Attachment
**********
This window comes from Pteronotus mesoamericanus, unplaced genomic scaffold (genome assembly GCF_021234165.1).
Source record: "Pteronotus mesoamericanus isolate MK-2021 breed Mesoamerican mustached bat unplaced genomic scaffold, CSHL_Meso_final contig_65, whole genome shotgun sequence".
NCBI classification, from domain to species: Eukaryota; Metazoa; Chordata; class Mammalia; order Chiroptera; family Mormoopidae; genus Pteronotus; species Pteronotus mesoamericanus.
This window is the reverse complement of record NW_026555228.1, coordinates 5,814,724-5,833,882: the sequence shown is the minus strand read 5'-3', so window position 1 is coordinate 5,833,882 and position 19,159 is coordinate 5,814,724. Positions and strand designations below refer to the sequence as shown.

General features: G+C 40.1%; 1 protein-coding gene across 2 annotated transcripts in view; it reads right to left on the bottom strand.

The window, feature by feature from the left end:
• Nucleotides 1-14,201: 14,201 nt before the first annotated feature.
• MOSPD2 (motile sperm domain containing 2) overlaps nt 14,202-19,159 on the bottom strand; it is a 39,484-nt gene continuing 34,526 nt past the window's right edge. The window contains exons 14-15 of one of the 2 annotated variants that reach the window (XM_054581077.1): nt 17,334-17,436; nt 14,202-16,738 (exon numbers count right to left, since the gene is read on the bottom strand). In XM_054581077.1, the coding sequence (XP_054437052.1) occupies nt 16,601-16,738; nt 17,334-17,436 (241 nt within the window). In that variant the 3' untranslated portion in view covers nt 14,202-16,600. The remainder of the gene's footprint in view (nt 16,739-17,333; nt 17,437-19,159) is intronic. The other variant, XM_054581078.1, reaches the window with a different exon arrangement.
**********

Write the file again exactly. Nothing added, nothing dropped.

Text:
This window comes from Pteronotus mesoamericanus, unplaced genomic scaffold (genome assembly GCF_021234165.1).
Source record: "Pteronotus mesoamericanus isolate MK-2021 breed Mesoamerican mustached bat unplaced genomic scaffold, CSHL_Meso_final contig_65, whole genome shotgun sequence".
NCBI classification, from domain to species: Eukaryota; Metazoa; Chordata; class Mammalia; order Chiroptera; family Mormoopidae; genus Pteronotus; species Pteronotus mesoamericanus.
This window is the reverse complement of record NW_026555228.1, coordinates 5,814,724-5,833,882: the sequence shown is the minus strand read 5'-3', so window position 1 is coordinate 5,833,882 and position 19,159 is coordinate 5,814,724. Positions and strand designations below refer to the sequence as shown.

General features: G+C 40.1%; 1 protein-coding gene across 2 annotated transcripts in view; it reads right to left on the bottom strand.

The window, feature by feature from the left end:
• Nucleotides 1-14,201: 14,201 nt before the first annotated feature.
• MOSPD2 (motile sperm domain containing 2) overlaps nt 14,202-19,159 on the bottom strand; it is a 39,484-nt gene continuing 34,526 nt past the window's right edge. The window contains exons 14-15 of one of the 2 annotated variants that reach the window (XM_054581077.1): nt 17,334-17,436; nt 14,202-16,738 (exon numbers count right to left, since the gene is read on the bottom strand). In XM_054581077.1, the coding sequence (XP_054437052.1) occupies nt 16,601-16,738; nt 17,334-17,436 (241 nt within the window). In that variant the 3' untranslated portion in view covers nt 14,202-16,600. The remainder of the gene's footprint in view (nt 16,739-17,333; nt 17,437-19,159) is intronic. The other variant, XM_054581078.1, reaches the window with a different exon arrangement.